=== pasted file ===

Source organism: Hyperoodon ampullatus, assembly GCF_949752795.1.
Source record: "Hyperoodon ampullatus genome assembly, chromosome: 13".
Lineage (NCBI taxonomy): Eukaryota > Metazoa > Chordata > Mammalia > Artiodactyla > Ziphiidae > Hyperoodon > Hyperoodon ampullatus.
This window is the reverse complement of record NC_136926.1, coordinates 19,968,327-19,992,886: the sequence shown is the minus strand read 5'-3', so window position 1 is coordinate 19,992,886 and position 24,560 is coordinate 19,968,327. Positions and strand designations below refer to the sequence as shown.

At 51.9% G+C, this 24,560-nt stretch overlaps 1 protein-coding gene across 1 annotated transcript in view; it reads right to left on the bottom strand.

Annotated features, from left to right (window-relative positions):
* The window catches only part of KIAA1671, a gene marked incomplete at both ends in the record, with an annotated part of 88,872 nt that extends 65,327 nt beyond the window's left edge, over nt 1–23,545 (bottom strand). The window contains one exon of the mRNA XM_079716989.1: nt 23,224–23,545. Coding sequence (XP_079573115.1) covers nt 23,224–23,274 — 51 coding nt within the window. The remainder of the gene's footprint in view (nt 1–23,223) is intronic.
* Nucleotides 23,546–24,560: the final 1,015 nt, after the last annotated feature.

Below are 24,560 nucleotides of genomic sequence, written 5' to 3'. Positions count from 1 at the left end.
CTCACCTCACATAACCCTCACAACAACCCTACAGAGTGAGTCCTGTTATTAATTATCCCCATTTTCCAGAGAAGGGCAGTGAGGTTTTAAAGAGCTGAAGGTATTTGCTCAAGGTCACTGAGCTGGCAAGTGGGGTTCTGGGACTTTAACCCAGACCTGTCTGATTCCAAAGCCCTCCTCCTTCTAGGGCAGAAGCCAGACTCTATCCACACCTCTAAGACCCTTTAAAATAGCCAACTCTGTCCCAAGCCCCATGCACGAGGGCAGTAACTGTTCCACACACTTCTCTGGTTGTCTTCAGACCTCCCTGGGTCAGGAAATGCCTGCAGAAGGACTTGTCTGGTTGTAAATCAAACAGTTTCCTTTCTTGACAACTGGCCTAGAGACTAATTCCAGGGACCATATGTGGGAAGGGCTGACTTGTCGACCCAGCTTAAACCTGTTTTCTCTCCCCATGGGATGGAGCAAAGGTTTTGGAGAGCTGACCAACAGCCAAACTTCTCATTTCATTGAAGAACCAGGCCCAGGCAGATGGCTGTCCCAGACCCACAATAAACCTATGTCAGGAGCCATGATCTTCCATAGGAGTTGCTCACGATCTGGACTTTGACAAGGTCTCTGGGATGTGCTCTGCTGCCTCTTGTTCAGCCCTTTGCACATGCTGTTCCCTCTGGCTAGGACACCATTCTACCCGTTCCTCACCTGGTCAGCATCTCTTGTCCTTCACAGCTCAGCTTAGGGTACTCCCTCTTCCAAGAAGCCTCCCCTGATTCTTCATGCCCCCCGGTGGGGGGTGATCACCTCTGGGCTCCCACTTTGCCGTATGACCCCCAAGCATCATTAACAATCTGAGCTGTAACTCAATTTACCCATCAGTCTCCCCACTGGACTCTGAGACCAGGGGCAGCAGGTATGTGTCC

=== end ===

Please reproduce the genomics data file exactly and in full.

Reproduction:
Source organism: Hyperoodon ampullatus, assembly GCF_949752795.1.
Source record: "Hyperoodon ampullatus genome assembly, chromosome: 13".
Lineage (NCBI taxonomy): Eukaryota > Metazoa > Chordata > Mammalia > Artiodactyla > Ziphiidae > Hyperoodon > Hyperoodon ampullatus.
This window is the reverse complement of record NC_136926.1, coordinates 19,968,327-19,992,886: the sequence shown is the minus strand read 5'-3', so window position 1 is coordinate 19,992,886 and position 24,560 is coordinate 19,968,327. Positions and strand designations below refer to the sequence as shown.

At 51.9% G+C, this 24,560-nt stretch overlaps 1 protein-coding gene across 1 annotated transcript in view; it reads right to left on the bottom strand.

Annotated features, from left to right (window-relative positions):
* The window catches only part of KIAA1671, a gene marked incomplete at both ends in the record, with an annotated part of 88,872 nt that extends 65,327 nt beyond the window's left edge, over nt 1–23,545 (bottom strand). The window contains one exon of the mRNA XM_079716989.1: nt 23,224–23,545. Coding sequence (XP_079573115.1) covers nt 23,224–23,274 — 51 coding nt within the window. The remainder of the gene's footprint in view (nt 1–23,223) is intronic.
* Nucleotides 23,546–24,560: the final 1,015 nt, after the last annotated feature.

Below are 24,560 nucleotides of genomic sequence, written 5' to 3'. Positions count from 1 at the left end.
CTCACCTCACATAACCCTCACAACAACCCTACAGAGTGAGTCCTGTTATTAATTATCCCCATTTTCCAGAGAAGGGCAGTGAGGTTTTAAAGAGCTGAAGGTATTTGCTCAAGGTCACTGAGCTGGCAAGTGGGGTTCTGGGACTTTAACCCAGACCTGTCTGATTCCAAAGCCCTCCTCCTTCTAGGGCAGAAGCCAGACTCTATCCACACCTCTAAGACCCTTTAAAATAGCCAACTCTGTCCCAAGCCCCATGCACGAGGGCAGTAACTGTTCCACACACTTCTCTGGTTGTCTTCAGACCTCCCTGGGTCAGGAAATGCCTGCAGAAGGACTTGTCTGGTTGTAAATCAAACAGTTTCCTTTCTTGACAACTGGCCTAGAGACTAATTCCAGGGACCATATGTGGGAAGGGCTGACTTGTCGACCCAGCTTAAACCTGTTTTCTCTCCCCATGGGATGGAGCAAAGGTTTTGGAGAGCTGACCAACAGCCAAACTTCTCATTTCATTGAAGAACCAGGCCCAGGCAGATGGCTGTCCCAGACCCACAATAAACCTATGTCAGGAGCCATGATCTTCCATAGGAGTTGCTCACGATCTGGACTTTGACAAGGTCTCTGGGATGTGCTCTGCTGCCTCTTGTTCAGCCCTTTGCACATGCTGTTCCCTCTGGCTAGGACACCATTCTACCCGTTCCTCACCTGGTCAGCATCTCTTGTCCTTCACAGCTCAGCTTAGGGTACTCCCTCTTCCAAGAAGCCTCCCCTGATTCTTCATGCCCCCCGGTGGGGGGTGATCACCTCTGGGCTCCCACTTTGCCGTATGACCCCCAAGCATCATTAACAATCTGAGCTGTAACTCAATTTACCCATCAGTCTCCCCACTGGACTCTGAGACCAGGGGCAGCAGGTATGTGTCC